There Is No Dress Code For Motherhood

In the past two weeks, I’ve seen several articles floating around the internet about not dressing like a “mom”. It’s eye roll worthy for its judgment passed off as “helpful” advice. The assumption that every mom should dress to the nines everyday or that yoga pants and a t-shirt is sloppy is preposterous…craft time is not meant for my blouses and linen pants (do I even own those anymore?)…it’s more of a Tim’s old T-shirts and a pair of crappy pants event. Clearly I missed the section about motherhood and dress codes in my copy of What To Expect When You’re Expecting.

Most of these articles are directed at the stay-at-home crowd but I can tell you even when I was working outside of the house I would still slip into yoga pants and flip flops and then have the audacity to be seen in public in such attire. After spending ten hours in spanx and heels every day the thought of jeans was enough to make me whimper. And while we’re on the topic of the article’s target audience, why don’t these articles ever address the fathers roaming the aisles of Target or Walgreens in their flip-flops and faded, ill fitting t-shirts scored from the Jagmeister girl at a bar in 2003? Because no one cares, so why should anyone care what I or any other mother wears inside or outside my home?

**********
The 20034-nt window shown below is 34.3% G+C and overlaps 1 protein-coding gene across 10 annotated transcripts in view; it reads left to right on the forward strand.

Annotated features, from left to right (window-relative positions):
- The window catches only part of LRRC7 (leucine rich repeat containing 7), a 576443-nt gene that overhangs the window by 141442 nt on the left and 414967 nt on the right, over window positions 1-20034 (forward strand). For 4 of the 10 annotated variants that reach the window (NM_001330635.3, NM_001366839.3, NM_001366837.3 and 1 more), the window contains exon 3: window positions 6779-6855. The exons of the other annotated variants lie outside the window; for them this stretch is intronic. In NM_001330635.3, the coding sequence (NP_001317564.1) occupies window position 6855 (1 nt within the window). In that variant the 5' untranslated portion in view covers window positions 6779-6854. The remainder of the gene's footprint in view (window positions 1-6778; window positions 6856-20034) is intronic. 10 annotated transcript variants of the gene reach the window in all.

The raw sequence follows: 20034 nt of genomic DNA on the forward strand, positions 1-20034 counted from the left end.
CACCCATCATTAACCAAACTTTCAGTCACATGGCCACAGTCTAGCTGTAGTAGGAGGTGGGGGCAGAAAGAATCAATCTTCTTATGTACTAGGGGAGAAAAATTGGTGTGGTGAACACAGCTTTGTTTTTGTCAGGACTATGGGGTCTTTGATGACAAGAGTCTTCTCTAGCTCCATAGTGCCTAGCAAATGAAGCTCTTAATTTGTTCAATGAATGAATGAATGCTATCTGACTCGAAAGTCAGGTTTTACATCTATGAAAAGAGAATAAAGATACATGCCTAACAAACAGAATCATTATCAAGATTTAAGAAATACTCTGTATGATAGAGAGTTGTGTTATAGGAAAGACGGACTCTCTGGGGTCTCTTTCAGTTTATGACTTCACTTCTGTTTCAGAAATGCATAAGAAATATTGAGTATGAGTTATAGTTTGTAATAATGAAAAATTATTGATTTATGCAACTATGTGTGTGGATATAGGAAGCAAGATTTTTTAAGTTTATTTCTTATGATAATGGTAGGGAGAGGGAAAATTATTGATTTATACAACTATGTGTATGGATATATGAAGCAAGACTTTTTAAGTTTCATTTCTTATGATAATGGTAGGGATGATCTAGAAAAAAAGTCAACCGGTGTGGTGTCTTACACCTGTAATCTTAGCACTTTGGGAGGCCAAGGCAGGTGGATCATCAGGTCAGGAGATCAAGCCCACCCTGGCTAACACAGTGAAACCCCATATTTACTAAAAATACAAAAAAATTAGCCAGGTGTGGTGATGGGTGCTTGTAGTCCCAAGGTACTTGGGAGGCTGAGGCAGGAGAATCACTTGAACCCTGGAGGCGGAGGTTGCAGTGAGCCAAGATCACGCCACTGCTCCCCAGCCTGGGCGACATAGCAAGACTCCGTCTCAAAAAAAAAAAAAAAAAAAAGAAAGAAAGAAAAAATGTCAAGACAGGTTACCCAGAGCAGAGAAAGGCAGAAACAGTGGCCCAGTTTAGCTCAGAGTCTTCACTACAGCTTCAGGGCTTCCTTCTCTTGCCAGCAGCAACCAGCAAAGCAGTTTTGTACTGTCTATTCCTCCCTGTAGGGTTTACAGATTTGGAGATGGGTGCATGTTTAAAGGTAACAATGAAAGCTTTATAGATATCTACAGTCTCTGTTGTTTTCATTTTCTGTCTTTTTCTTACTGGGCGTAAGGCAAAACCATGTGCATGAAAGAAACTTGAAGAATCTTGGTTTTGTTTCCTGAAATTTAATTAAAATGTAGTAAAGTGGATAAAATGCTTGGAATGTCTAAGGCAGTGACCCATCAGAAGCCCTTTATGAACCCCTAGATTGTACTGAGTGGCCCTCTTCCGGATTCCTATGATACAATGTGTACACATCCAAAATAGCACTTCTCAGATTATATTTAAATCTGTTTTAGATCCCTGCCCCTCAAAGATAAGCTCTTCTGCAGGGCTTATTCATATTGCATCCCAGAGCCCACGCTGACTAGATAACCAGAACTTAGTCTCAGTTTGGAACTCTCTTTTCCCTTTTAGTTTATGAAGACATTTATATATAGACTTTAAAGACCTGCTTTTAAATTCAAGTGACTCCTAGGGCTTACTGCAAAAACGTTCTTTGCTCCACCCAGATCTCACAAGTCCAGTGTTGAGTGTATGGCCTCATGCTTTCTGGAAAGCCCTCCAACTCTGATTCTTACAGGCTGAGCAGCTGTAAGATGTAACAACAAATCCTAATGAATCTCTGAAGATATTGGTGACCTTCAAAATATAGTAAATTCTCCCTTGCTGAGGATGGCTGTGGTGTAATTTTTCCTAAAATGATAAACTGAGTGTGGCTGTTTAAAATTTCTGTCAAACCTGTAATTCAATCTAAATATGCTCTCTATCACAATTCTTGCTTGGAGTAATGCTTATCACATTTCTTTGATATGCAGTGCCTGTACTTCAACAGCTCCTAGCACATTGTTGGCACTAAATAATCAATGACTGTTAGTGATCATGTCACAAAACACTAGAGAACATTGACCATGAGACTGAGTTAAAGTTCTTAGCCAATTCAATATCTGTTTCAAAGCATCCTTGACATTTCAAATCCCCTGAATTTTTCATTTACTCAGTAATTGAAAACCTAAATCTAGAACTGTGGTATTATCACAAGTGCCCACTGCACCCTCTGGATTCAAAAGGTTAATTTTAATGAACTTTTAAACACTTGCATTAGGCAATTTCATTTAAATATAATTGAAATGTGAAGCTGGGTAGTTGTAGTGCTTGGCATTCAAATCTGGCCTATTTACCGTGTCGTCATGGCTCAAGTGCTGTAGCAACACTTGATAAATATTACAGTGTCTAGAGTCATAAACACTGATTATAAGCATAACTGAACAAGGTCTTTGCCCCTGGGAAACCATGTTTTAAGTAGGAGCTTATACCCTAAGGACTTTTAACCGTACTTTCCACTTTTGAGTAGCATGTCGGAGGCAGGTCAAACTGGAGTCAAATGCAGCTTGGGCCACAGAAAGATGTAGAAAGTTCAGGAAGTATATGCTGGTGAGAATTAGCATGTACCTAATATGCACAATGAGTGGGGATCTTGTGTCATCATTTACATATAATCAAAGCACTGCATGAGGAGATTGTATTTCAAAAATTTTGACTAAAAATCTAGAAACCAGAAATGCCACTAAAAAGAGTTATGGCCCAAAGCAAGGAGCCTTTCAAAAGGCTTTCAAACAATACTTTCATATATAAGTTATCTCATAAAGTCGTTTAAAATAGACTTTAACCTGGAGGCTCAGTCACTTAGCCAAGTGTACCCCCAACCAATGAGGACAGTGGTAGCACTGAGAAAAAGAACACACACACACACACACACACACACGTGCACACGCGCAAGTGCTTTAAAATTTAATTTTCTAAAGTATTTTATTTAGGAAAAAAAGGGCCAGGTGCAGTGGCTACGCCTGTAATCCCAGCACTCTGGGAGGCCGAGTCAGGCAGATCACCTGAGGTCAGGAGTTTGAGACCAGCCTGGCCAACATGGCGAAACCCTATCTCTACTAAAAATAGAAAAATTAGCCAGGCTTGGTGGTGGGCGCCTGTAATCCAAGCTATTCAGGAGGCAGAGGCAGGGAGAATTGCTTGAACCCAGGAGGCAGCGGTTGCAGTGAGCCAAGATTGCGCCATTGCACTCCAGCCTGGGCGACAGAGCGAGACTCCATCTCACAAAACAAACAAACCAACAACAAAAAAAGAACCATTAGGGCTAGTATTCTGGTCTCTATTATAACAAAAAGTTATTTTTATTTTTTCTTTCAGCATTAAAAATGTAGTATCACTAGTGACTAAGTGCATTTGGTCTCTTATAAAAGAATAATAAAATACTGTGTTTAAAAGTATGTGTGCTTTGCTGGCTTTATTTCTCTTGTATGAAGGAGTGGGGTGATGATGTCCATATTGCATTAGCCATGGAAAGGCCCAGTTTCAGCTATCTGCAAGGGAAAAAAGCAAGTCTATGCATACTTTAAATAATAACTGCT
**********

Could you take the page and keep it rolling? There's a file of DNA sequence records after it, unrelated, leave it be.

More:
There is some advice that these articles miss due to their utterly douchey tones and that is this: take care of yourself. I don’t mean that to say you should be in the best shape of your life and feeding your body nothing but organic, wild raised meat and fruit and nuts that you gathered yourself. No, I’m saying carve some time out for yourself everyday to bask in the luxury of a warm shower or a cup of coffee you don’t have to microwave three times before finishing. I know I can feel like a whole new person after a quick shower and fresh clothes. If I can blow out my hair for the day…I may as well be walking on a cloud. It’s not about what you’re wearing or how you look it’s about how you treat yourself. At some point during the day your basic needs should come first for a few minutes. It can be difficult at times, I know, especially for moms dealing with a colicky baby or multiple kids but do it. Wake up half an hour earlier or instead of sweeping the kitchen floor during nap time give that time to yourself or let the TV been your babysitter for thirty minutes. And if you want use those thirty minutes to dress yourself in yoga pants, bedazzled Uggs, and your oversized “Dance Mom” t-shirt be sure to take a selfie and tag me on Instagram.

There Is No Dress Code For Motherhood


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